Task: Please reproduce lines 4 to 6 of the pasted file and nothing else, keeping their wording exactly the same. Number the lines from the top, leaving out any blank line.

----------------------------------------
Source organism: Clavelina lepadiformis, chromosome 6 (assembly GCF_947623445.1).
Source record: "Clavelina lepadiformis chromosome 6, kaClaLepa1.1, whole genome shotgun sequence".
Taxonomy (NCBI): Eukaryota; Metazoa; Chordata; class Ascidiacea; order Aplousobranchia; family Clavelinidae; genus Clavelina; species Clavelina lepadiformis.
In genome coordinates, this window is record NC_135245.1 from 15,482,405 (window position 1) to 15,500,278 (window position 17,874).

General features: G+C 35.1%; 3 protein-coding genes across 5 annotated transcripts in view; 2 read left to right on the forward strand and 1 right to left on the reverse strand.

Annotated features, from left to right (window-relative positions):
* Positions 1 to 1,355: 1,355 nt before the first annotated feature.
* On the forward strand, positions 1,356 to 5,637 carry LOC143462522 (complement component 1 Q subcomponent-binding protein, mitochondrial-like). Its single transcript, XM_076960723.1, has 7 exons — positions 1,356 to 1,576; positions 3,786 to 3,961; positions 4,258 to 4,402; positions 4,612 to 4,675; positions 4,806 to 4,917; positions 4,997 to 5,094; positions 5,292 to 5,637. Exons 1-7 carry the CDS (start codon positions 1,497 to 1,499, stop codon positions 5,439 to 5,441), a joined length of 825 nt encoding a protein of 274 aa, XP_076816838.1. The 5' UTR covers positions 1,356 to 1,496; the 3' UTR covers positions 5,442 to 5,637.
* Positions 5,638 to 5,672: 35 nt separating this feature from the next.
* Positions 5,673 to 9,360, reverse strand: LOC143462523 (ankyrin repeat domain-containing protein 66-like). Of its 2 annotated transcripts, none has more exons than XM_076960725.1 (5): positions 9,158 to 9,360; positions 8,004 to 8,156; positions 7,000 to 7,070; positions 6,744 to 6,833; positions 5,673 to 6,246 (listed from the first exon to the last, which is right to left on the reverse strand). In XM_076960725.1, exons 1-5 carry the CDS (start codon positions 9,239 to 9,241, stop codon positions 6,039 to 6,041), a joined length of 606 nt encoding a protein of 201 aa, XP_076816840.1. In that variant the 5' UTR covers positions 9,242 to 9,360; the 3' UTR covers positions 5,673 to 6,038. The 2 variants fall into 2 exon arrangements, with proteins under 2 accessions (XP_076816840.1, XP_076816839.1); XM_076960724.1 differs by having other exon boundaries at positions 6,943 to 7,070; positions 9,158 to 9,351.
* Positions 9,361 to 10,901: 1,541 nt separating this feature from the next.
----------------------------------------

In genome coordinates, this window is record NC_135245.1 from 15,482,405 (window position 1) to 15,500,278 (window position 17,874).

General features: G+C 35.1%; 3 protein-coding genes across 5 annotated transcripts in view; 2 read left to right on the forward strand and 1 right to left on the reverse strand.

Annotated features, from left to right (window-relative positions):